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Am I wrong for judging him? Watch

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    My mate told me he's having an affair with a married woman and it's been going on for a few months. I haven't really said much to him but just the idea of it makes me sick as my marriage was broken due to my ex cheating (I'm a girl btw). So just cheating in general hits a little close to home.

    He doesn't see it as anything wrong, just a bit of fun. And in a way, I guess the woman has more responsibility as she is the one in a marriage. But I still can't look at my mate in the same light as I see him as being morally wrong too. Am I being too harsh? What sort of response am I meant to give to him next time he brings it up because I know he will, so far I've just side-stepped my way out of saying anything.
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    keep away from "affairers"
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    (Original post by shawn_o1)
    keep away from "affairers"
    So I'm not horrible for being put off my friend due to this? How shall I handle this in the future?
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    You're not being too harsh, no. Your friend is doing something socially and romantically unfair, and whilst the woman is at fault for cheating on her husband, that doesn't mean your friend gets away scot free.

    You should tell him you feel his actions are wrong and that he can end up hurting a lot of people emotionally if he carries on with the behaviour.
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    (Original post by Inexorably)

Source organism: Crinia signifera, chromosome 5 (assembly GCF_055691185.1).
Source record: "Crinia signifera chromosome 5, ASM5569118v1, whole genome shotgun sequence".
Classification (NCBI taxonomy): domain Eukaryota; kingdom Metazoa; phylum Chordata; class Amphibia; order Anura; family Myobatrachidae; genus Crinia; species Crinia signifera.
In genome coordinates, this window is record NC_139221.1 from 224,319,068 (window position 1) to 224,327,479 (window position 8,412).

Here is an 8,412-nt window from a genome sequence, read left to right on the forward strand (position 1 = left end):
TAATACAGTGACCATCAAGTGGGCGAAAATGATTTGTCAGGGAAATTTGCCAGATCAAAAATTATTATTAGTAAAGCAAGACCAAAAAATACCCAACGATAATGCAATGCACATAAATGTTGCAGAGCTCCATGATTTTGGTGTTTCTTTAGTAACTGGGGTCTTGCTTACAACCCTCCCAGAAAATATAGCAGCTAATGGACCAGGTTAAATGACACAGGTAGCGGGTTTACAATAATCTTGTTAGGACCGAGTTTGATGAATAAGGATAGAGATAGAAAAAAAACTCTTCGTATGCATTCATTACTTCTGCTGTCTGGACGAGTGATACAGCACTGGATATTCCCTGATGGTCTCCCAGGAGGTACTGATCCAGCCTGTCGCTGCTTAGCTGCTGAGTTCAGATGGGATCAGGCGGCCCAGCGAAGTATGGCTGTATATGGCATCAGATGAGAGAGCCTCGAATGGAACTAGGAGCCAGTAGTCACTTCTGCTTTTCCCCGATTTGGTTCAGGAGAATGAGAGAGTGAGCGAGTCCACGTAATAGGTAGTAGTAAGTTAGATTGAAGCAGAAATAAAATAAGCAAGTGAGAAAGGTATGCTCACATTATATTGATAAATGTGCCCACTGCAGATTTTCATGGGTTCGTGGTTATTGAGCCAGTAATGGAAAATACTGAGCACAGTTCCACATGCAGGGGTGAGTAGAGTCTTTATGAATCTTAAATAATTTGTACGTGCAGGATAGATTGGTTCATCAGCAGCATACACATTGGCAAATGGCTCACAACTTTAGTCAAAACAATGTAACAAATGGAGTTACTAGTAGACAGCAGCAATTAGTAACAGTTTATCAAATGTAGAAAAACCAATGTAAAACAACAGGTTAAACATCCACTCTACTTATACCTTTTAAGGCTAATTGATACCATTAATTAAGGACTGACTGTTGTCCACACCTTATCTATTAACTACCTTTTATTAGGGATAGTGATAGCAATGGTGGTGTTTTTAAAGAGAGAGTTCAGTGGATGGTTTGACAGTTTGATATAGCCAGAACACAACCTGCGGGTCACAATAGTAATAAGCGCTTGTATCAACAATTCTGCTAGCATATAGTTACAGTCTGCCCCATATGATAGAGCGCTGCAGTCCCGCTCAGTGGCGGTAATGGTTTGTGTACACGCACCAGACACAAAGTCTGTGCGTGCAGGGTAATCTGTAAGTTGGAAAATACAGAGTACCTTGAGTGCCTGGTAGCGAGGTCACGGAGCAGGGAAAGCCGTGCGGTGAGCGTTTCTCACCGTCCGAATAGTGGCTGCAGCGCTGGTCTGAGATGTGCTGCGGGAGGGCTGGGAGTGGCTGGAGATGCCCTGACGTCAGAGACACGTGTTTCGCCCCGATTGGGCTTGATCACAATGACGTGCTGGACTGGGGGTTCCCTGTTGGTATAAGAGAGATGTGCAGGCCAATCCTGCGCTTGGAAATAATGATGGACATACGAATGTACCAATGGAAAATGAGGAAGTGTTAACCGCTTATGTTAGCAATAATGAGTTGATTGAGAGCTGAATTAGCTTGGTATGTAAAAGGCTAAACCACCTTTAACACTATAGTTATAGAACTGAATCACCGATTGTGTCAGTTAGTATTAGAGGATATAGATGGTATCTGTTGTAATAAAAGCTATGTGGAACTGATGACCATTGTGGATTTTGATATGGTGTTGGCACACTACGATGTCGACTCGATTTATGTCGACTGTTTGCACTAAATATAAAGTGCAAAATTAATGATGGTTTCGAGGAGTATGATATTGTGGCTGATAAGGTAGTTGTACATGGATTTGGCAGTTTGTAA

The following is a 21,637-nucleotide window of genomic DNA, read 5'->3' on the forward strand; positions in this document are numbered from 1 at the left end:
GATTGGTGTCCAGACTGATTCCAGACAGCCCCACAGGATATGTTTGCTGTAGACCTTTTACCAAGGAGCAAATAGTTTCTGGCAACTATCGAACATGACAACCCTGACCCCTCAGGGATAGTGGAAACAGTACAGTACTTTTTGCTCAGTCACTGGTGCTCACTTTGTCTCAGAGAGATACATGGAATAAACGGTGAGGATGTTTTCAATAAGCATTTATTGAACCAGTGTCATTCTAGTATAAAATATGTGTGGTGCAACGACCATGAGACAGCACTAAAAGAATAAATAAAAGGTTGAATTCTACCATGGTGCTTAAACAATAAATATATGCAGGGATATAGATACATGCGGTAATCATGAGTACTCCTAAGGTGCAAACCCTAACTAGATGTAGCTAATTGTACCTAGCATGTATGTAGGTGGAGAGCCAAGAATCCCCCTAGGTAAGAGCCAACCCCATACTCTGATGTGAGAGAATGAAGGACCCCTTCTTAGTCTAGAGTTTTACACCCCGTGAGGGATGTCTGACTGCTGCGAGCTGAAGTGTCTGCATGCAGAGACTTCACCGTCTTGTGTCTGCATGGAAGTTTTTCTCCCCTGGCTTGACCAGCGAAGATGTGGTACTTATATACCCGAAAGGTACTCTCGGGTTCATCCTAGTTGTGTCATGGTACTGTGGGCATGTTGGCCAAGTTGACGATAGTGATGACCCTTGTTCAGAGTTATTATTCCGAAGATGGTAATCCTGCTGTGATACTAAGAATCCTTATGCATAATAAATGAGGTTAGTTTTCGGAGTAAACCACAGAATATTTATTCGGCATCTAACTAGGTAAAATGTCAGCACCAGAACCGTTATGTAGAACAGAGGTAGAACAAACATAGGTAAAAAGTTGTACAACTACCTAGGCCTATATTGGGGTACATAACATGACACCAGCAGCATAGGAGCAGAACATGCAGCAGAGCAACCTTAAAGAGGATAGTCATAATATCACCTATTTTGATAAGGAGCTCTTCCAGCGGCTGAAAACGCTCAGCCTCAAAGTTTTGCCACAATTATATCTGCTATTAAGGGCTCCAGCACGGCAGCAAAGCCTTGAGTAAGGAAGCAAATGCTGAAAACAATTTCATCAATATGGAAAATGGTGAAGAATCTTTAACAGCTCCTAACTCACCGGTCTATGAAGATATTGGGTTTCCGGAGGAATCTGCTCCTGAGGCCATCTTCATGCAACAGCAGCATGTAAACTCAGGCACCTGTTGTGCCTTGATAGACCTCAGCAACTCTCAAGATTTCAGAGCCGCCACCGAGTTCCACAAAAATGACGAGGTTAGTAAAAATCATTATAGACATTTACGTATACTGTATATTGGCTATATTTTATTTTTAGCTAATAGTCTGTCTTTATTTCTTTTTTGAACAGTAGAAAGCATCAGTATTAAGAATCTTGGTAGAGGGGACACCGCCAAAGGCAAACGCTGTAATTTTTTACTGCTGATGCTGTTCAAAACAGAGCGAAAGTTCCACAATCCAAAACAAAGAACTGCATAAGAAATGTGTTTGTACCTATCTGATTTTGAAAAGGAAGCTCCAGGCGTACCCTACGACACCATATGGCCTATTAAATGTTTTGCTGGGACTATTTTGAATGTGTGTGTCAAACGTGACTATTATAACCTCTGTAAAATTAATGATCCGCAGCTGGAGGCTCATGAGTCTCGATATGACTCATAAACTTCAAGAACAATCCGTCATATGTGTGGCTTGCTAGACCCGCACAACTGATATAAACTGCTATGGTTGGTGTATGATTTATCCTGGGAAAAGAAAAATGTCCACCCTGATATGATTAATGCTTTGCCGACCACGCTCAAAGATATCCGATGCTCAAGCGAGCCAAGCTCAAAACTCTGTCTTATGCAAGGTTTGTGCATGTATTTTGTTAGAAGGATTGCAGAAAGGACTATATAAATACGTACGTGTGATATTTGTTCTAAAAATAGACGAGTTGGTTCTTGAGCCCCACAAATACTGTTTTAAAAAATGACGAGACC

You're not being too harsh, no. Your friend is doing something socially and romantically unfair, and whilst the woman is at fault for cheating on her husband, that doesn't mean your friend gets away scot free.

    You should tell him you feel his actions are wrong and that he can end up hurting a lot of people emotionally if he carries on with the behaviour.
    I think he knows it's morally wrong but he doesn't care. He asked me what's the point of being good. He said to me he broke it off with her before but she keeps making moves and he gives in again. It happened again yesterday.

    I don't know how much more I can stomach hearing it as I genuinely hate cheaters because of my own history. I won't hear about it again til the next time it happens, just wondering how I should respond without sounding too preachy or judgy
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    (Original post by Anonymous)
    I think he knows it's morally wrong but he doesn't care. He asked me what's the point of being good. He said to me he broke it off with her before but she keeps making moves and he gives in again. It happened again yesterday.

    I don't know how much more I can stomach hearing it as I genuinely hate cheaters because of my own history. I won't hear about it again til the next time it happens, just wondering how I should respond without sounding too preachy or judgy
    The point of being 'good' is that less people will be hurt if he stops his actions. He is actively choosing pleasure over the values of other people and romance which is insanely selfish.

    Tell him you can support him with breaking it off and helping him not go running back to her all the time.